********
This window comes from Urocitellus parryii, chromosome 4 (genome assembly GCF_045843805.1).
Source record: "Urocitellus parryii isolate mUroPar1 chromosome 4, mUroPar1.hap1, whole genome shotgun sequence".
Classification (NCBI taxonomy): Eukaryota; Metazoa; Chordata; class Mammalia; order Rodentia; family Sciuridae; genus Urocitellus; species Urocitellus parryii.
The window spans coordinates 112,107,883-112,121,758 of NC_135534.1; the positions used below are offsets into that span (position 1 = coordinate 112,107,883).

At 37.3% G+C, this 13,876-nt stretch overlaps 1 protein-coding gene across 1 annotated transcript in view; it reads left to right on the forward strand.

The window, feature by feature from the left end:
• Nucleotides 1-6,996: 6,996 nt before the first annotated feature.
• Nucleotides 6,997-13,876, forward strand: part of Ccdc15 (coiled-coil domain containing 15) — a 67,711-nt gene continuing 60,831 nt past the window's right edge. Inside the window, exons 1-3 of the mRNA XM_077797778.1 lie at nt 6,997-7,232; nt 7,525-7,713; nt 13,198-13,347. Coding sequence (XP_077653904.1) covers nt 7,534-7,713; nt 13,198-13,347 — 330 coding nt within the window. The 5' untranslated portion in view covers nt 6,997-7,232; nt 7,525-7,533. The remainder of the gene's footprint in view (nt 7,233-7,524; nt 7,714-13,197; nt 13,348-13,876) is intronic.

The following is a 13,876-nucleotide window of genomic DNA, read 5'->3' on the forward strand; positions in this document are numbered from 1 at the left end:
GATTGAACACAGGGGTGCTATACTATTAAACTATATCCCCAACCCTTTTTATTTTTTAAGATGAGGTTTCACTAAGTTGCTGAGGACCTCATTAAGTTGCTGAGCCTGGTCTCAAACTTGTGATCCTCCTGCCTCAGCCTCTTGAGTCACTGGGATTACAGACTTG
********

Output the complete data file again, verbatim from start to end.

This window comes from Urocitellus parryii, chromosome 4 (genome assembly GCF_045843805.1).
Source record: "Urocitellus parryii isolate mUroPar1 chromosome 4, mUroPar1.hap1, whole genome shotgun sequence".
Classification (NCBI taxonomy): Eukaryota; Metazoa; Chordata; class Mammalia; order Rodentia; family Sciuridae; genus Urocitellus; species Urocitellus parryii.
The window spans coordinates 112,107,883-112,121,758 of NC_135534.1; the positions used below are offsets into that span (position 1 = coordinate 112,107,883).

At 37.3% G+C, this 13,876-nt stretch overlaps 1 protein-coding gene across 1 annotated transcript in view; it reads left to right on the forward strand.

The window, feature by feature from the left end:
• Nucleotides 1-6,996: 6,996 nt before the first annotated feature.
• Nucleotides 6,997-13,876, forward strand: part of Ccdc15 (coiled-coil domain containing 15) — a 67,711-nt gene continuing 60,831 nt past the window's right edge. Inside the window, exons 1-3 of the mRNA XM_077797778.1 lie at nt 6,997-7,232; nt 7,525-7,713; nt 13,198-13,347. Coding sequence (XP_077653904.1) covers nt 7,534-7,713; nt 13,198-13,347 — 330 coding nt within the window. The 5' untranslated portion in view covers nt 6,997-7,232; nt 7,525-7,533. The remainder of the gene's footprint in view (nt 7,233-7,524; nt 7,714-13,197; nt 13,348-13,876) is intronic.

The following is a 13,876-nucleotide window of genomic DNA, read 5'->3' on the forward strand; positions in this document are numbered from 1 at the left end:
GATTGAACACAGGGGTGCTATACTATTAAACTATATCCCCAACCCTTTTTATTTTTTAAGATGAGGTTTCACTAAGTTGCTGAGGACCTCATTAAGTTGCTGAGCCTGGTCTCAAACTTGTGATCCTCCTGCCTCAGCCTCTTGAGTCACTGGGATTACAGACTTG